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LITERATURE

 » Full Dark, No Stars - Stephen King's new novella questions mankind's ability to trust others.
[02.21.2011 by Bridget Doyle]

MUSIC

 » The Top 30 Albums of 2010 - Fashionably, fabulously late, our favorite music (and believe me, there was a LOT) of 2010, the year that some have called the best year for music ever. And only some of those fools work here. Plenty of usual suspects, lots of ties and a few surprises that I won't spoil, including our unexpected #1.
[12.24.2010 by The LAS Staff]

MUSIC

 » Live: Surfer Blood/The Drums at Lincoln Hall, Chicago, IL - Remember when Weezer used to put together records that you could sing along to and rock out to? That's what Surfer Blood's show was like!
[11.04.2010 by Cory Tendering]

Music Reviews

Screaming Females - Castle Talk
»Screaming Females
Castle Talk
Don Giovanni
Trent Reznor & Atticus Ross - The Social Network [Original Soundtrack]
»Trent Reznor & Atticus Ross
The Social Network [Original Soundtrack]
The Null Corporation
Deerhunter - Halcyon Digest
»Deerhunter
Halcyon Digest
4AD
No Age - Everything in Between
»No Age
Everything in Between
Sub Pop
Robyn - Body Talk Pt. 1/ Body Talk Pt. 2
»Robyn
Body Talk Pt. 1/ Body Talk Pt. 2
Konichiwa
The Walkmen - Lisbon
»The Walkmen
Lisbon
Fat Possum
Player Hater
Picking You Up Just to Put You Down
Kessel Run Records

Rating: 7/10 ?


March 25, 2005
Everybody plays the fool. One of my favorite albums, Portastatic's Summer of the Shark, received a glowing review from yours truly when it first came out, where I went on and on about how good it made me feel listening to it. It still does; it still brightens my day. However, it was not until about the 500th listen or so that I realized it was an album about September 11th. If I would have known before loving it, I would have pinned it as a much sadder album, but just the tone of Mac McCaughan's voice and the chipper, carefree notes that spring from his guitar make me joyful nonetheless.

Player Hater shares the same sort of plucky acoustics as Portastatic, but regardless of its upward sound, I'd never have pegged this as sprightly - chiefly due to the vocals of Jeff Gomez. His Joy Division/Magnetic Fields-styled vocals move matters to a very wry playing field, where tone and humor are equally dark, and any hints at feistiness are just a cover.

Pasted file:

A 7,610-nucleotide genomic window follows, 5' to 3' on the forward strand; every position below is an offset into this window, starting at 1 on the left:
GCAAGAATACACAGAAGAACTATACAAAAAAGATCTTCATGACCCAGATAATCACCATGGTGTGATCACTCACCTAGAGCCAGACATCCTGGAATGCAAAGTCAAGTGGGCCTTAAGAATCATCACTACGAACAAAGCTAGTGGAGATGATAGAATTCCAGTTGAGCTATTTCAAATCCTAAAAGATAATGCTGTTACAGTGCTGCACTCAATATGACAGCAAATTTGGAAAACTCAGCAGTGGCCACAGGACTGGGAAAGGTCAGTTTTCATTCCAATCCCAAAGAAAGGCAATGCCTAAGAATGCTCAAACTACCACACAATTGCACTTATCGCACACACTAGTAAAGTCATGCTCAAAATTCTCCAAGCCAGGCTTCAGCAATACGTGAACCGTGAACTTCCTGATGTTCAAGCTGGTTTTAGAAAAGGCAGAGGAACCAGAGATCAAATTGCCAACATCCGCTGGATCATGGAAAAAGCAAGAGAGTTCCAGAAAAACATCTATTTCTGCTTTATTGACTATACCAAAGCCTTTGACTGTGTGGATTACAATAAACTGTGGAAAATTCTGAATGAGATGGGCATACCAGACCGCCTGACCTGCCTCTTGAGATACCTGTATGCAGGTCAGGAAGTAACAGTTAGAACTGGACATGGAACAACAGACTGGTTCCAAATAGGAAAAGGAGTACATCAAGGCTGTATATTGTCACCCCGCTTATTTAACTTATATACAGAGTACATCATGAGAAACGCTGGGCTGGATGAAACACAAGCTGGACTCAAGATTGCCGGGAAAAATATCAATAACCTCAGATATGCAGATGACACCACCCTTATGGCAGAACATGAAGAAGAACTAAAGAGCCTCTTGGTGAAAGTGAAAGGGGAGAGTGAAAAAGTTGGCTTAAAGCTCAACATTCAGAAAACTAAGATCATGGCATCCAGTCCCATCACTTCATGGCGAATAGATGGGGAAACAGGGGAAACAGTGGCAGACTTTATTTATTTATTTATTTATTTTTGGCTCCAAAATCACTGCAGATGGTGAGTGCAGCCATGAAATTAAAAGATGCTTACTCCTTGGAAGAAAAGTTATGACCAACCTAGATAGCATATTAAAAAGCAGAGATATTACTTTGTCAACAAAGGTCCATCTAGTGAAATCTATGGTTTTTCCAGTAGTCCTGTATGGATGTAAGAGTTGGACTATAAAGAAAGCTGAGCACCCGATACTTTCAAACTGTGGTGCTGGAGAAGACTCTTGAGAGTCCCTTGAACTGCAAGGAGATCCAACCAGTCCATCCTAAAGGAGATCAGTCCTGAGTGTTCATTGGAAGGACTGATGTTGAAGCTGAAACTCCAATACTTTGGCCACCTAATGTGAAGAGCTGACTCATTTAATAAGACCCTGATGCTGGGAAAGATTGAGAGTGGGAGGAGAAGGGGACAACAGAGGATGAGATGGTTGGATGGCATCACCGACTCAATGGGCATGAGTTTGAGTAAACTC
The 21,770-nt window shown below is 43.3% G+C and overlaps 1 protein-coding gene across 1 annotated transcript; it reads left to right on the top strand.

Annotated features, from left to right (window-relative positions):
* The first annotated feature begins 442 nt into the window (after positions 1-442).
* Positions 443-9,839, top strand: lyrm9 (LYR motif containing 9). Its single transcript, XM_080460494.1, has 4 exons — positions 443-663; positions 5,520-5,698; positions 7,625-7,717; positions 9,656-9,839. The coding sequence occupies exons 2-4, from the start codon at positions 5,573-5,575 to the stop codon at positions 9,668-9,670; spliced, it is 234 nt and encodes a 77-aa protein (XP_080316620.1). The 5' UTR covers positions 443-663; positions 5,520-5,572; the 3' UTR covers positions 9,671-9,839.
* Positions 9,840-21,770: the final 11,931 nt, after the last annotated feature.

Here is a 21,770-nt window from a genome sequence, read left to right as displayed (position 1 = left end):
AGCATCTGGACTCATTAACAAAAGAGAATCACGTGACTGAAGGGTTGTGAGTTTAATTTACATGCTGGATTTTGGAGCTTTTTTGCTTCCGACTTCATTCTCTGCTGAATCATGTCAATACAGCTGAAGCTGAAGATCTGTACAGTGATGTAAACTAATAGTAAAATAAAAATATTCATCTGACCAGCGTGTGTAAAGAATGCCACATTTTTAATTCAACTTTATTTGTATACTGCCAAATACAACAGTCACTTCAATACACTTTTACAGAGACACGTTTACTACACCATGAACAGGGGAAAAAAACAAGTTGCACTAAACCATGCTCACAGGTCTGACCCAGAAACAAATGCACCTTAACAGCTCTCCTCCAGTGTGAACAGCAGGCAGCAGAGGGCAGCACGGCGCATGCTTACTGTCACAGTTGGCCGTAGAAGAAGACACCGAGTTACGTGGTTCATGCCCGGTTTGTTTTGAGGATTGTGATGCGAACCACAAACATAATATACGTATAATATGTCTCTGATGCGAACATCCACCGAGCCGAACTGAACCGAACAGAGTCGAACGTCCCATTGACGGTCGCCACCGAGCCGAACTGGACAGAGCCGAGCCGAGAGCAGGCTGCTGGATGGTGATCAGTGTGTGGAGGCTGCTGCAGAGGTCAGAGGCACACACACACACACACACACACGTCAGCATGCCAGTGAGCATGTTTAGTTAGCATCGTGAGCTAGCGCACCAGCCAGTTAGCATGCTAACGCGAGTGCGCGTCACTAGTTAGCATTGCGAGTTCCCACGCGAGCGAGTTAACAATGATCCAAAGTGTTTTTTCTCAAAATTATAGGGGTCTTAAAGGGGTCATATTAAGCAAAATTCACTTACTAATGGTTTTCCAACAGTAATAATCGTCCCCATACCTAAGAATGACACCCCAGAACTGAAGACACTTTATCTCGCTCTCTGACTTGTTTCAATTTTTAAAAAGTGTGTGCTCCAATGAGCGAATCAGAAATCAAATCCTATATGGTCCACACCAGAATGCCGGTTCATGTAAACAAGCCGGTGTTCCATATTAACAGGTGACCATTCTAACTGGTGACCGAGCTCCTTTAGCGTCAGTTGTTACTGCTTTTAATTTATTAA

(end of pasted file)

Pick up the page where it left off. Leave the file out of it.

As one might expect, those more upbeat tunes are the most immediately satisfying, as they play out on both levels, and have the most sarcastic humor of the bunch. "Let's Hope This Time is the Last Time" holds the same dreamy reverb of the rest of the album - courtesy of spindly, Cocteau Twins-style layering - but functions as a fairly optimistic, Magnetic Fields breed of windowpane observation piece.

The disc's true stunner, "Who's Walking Away," is lovely and rich with nice faux bells and a Cureish, low, whispering buzz. The track shows what happens when the pieces come together quite exactly, and Gomez does everything right. What's more, it shows he's capable of hitting it right on the head, at least once, even if some of his bits-and-pieces attempts fall just short.

The two main characteristics that lead to such missed attempts are an overall "samey" feel, where the disc tends to drag along, and an abundance of synthesized instrumentation. On "They Might Be Assholes," where there are synthetic strings, an actual string section would assuredly move the track from passable to glorious. Likewise with "While You Weren't Listening," where its slowcore intimacy would truly open up if the track didn't have such an unnatural feel.

On the other side of this, however, when Gomez's vocals are laid purposefully flat - as best heard on the closer, "Leave" - their tinny quality gives a very stinging, guarded effect that plays to the album's strengths. The air of dreaminess is fully complimented as Gomez's vocal reigns stop short, allowing the skewered balance the room it needs to really be noticeable.

The milky, dense feel of Picking You Up Just to Put You Down, along with its slow, molasses-sticky sweetness, gives it enough likeability to make a follow-up enticing, and repeat listens necessary. While there is room to move, it's clear Gomez has the right direction in sight.

Reviewed by Sarah Peters
A former music editor and staff writer for LAS, Sarah Peters recently disappeared. Perhaps one day she will surface again, who knows.

See other reviews by Sarah Peters

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